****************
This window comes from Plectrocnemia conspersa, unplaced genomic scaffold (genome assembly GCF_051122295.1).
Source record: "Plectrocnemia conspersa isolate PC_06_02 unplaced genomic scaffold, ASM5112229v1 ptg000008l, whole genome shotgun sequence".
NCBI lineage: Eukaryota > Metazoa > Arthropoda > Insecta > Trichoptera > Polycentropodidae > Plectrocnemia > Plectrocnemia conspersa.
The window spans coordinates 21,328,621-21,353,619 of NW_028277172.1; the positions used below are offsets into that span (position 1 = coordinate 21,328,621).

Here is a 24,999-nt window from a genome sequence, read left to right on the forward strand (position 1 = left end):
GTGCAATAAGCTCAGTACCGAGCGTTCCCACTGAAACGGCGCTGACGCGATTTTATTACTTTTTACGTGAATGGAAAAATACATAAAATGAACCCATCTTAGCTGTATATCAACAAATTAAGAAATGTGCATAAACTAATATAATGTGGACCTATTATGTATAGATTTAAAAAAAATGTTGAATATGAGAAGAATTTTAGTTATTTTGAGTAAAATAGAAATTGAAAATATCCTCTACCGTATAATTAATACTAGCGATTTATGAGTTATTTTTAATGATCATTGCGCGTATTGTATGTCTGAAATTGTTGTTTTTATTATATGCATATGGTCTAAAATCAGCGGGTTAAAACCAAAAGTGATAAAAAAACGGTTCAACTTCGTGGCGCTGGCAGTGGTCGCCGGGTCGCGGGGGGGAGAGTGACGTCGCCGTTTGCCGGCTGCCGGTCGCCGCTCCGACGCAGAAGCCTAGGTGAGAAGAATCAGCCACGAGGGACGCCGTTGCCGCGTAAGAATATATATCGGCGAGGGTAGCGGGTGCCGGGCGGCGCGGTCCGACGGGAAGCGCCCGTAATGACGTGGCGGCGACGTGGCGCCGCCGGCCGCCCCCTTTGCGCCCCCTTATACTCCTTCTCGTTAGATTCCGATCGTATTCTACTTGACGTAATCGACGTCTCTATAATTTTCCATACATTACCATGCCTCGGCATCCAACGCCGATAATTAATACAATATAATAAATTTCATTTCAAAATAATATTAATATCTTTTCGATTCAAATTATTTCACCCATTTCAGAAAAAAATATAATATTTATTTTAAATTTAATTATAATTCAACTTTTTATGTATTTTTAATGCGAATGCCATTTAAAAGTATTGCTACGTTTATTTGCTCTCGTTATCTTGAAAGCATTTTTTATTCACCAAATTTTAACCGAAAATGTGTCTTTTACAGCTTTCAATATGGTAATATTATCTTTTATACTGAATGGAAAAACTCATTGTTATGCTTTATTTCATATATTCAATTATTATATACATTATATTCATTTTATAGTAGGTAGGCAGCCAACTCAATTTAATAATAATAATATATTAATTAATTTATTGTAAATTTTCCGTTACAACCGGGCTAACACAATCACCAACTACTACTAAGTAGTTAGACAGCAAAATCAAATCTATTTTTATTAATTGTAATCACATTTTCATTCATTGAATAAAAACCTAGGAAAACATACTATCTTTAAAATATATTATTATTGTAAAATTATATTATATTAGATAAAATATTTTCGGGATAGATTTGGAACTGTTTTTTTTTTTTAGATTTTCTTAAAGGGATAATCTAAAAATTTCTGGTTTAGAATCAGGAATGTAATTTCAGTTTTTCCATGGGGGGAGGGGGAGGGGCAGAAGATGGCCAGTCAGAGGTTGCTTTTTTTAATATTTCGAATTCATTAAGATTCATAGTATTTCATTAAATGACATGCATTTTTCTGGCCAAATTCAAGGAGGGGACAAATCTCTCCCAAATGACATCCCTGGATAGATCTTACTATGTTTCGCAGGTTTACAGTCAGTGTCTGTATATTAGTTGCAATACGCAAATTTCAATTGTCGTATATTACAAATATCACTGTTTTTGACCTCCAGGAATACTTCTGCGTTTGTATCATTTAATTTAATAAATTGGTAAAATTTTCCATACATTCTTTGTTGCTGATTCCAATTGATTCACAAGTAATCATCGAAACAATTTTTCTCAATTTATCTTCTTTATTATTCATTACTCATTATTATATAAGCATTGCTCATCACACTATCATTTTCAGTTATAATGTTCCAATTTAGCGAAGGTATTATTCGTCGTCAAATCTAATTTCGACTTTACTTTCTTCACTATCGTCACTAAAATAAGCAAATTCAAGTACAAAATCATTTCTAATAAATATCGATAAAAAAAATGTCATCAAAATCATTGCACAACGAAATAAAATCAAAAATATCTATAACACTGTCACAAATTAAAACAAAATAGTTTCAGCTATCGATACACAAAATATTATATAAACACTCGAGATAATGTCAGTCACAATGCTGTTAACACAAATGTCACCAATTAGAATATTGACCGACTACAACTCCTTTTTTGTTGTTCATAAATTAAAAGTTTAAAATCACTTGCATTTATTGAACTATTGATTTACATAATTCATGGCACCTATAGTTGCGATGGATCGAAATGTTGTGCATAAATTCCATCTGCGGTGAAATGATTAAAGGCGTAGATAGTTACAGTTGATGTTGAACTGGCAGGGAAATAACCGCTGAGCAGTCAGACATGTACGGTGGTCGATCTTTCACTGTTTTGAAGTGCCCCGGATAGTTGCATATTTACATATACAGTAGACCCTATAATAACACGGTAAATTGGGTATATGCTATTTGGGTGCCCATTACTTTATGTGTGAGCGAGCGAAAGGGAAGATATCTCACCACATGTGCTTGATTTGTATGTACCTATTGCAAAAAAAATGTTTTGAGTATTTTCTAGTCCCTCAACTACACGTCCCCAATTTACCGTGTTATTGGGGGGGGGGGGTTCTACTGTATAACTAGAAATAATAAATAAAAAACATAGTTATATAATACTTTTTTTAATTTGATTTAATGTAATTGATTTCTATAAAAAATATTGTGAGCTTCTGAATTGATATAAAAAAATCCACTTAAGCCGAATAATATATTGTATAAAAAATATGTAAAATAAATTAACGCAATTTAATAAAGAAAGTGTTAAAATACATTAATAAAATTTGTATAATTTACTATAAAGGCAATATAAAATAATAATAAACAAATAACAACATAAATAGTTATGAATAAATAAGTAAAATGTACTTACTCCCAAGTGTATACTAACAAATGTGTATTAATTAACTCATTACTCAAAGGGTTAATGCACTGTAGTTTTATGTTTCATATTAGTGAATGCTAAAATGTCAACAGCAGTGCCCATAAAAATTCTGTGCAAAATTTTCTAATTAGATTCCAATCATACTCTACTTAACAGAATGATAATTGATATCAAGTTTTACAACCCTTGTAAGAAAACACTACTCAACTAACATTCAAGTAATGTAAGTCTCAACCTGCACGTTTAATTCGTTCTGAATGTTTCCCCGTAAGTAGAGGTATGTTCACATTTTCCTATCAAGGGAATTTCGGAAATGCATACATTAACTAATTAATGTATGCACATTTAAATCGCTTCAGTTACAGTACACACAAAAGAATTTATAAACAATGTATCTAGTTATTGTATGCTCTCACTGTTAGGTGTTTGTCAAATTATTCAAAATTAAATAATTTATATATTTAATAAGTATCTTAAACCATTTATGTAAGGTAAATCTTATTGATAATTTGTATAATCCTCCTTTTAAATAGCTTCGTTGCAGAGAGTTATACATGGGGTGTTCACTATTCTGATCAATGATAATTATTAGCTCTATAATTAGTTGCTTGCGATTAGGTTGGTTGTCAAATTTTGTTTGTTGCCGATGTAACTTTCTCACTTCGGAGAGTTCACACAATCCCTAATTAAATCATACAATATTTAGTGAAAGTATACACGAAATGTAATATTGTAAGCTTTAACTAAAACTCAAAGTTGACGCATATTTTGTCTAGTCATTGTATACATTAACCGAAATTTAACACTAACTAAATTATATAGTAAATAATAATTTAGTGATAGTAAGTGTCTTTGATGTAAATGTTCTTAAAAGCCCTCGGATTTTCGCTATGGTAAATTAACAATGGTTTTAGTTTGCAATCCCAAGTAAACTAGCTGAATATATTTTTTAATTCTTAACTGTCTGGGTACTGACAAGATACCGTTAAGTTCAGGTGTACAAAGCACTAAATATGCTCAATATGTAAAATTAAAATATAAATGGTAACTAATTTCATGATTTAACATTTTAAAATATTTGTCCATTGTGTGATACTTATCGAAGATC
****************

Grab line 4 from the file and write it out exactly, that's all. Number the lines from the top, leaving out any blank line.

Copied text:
The window spans coordinates 21,328,621-21,353,619 of NW_028277172.1; the positions used below are offsets into that span (position 1 = coordinate 21,328,621).